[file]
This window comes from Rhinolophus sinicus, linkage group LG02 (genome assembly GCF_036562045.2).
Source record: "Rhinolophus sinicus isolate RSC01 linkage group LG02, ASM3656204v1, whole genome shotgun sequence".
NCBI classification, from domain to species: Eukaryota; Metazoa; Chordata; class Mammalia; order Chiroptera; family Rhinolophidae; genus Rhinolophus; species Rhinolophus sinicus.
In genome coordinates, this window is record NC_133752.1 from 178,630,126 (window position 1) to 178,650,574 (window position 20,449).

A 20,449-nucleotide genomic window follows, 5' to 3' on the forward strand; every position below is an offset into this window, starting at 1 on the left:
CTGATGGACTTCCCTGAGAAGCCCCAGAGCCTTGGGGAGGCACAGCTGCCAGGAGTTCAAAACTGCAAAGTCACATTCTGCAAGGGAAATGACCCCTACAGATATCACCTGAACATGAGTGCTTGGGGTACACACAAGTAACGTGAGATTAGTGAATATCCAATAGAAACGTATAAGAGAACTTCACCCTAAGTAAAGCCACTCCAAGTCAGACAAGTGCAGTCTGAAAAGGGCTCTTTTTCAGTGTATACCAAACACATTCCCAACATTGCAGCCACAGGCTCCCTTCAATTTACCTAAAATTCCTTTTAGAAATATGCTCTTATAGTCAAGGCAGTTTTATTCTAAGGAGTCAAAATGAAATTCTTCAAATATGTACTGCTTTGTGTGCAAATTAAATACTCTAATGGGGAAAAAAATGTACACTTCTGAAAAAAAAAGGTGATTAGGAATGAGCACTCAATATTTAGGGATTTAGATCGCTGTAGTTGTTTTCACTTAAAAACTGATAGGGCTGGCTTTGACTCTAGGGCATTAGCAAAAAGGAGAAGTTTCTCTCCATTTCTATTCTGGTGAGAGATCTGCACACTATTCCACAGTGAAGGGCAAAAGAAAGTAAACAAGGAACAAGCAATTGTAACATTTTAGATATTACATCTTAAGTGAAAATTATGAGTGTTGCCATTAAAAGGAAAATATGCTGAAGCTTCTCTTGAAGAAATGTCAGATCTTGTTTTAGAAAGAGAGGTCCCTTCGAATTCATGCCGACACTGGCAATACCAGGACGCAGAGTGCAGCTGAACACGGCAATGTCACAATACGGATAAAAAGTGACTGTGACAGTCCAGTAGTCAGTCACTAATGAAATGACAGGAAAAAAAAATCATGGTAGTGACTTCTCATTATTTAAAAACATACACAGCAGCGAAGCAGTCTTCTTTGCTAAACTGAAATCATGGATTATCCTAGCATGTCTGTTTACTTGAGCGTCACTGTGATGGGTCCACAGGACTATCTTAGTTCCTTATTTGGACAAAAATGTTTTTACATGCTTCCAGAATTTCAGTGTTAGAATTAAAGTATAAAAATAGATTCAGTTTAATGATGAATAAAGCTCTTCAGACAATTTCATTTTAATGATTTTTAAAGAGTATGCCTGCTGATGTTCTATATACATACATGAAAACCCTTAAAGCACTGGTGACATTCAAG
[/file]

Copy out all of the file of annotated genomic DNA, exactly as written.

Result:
This window comes from Rhinolophus sinicus, linkage group LG02 (genome assembly GCF_036562045.2).
Source record: "Rhinolophus sinicus isolate RSC01 linkage group LG02, ASM3656204v1, whole genome shotgun sequence".
NCBI classification, from domain to species: Eukaryota; Metazoa; Chordata; class Mammalia; order Chiroptera; family Rhinolophidae; genus Rhinolophus; species Rhinolophus sinicus.
In genome coordinates, this window is record NC_133752.1 from 178,630,126 (window position 1) to 178,650,574 (window position 20,449).

A 20,449-nucleotide genomic window follows, 5' to 3' on the forward strand; every position below is an offset into this window, starting at 1 on the left:
CTGATGGACTTCCCTGAGAAGCCCCAGAGCCTTGGGGAGGCACAGCTGCCAGGAGTTCAAAACTGCAAAGTCACATTCTGCAAGGGAAATGACCCCTACAGATATCACCTGAACATGAGTGCTTGGGGTACACACAAGTAACGTGAGATTAGTGAATATCCAATAGAAACGTATAAGAGAACTTCACCCTAAGTAAAGCCACTCCAAGTCAGACAAGTGCAGTCTGAAAAGGGCTCTTTTTCAGTGTATACCAAACACATTCCCAACATTGCAGCCACAGGCTCCCTTCAATTTACCTAAAATTCCTTTTAGAAATATGCTCTTATAGTCAAGGCAGTTTTATTCTAAGGAGTCAAAATGAAATTCTTCAAATATGTACTGCTTTGTGTGCAAATTAAATACTCTAATGGGGAAAAAAATGTACACTTCTGAAAAAAAAAGGTGATTAGGAATGAGCACTCAATATTTAGGGATTTAGATCGCTGTAGTTGTTTTCACTTAAAAACTGATAGGGCTGGCTTTGACTCTAGGGCATTAGCAAAAAGGAGAAGTTTCTCTCCATTTCTATTCTGGTGAGAGATCTGCACACTATTCCACAGTGAAGGGCAAAAGAAAGTAAACAAGGAACAAGCAATTGTAACATTTTAGATATTACATCTTAAGTGAAAATTATGAGTGTTGCCATTAAAAGGAAAATATGCTGAAGCTTCTCTTGAAGAAATGTCAGATCTTGTTTTAGAAAGAGAGGTCCCTTCGAATTCATGCCGACACTGGCAATACCAGGACGCAGAGTGCAGCTGAACACGGCAATGTCACAATACGGATAAAAAGTGACTGTGACAGTCCAGTAGTCAGTCACTAATGAAATGACAGGAAAAAAAAATCATGGTAGTGACTTCTCATTATTTAAAAACATACACAGCAGCGAAGCAGTCTTCTTTGCTAAACTGAAATCATGGATTATCCTAGCATGTCTGTTTACTTGAGCGTCACTGTGATGGGTCCACAGGACTATCTTAGTTCCTTATTTGGACAAAAATGTTTTTACATGCTTCCAGAATTTCAGTGTTAGAATTAAAGTATAAAAATAGATTCAGTTTAATGATGAATAAAGCTCTTCAGACAATTTCATTTTAATGATTTTTAAAGAGTATGCCTGCTGATGTTCTATATACATACATGAAAACCCTTAAAGCACTGGTGACATTCAAG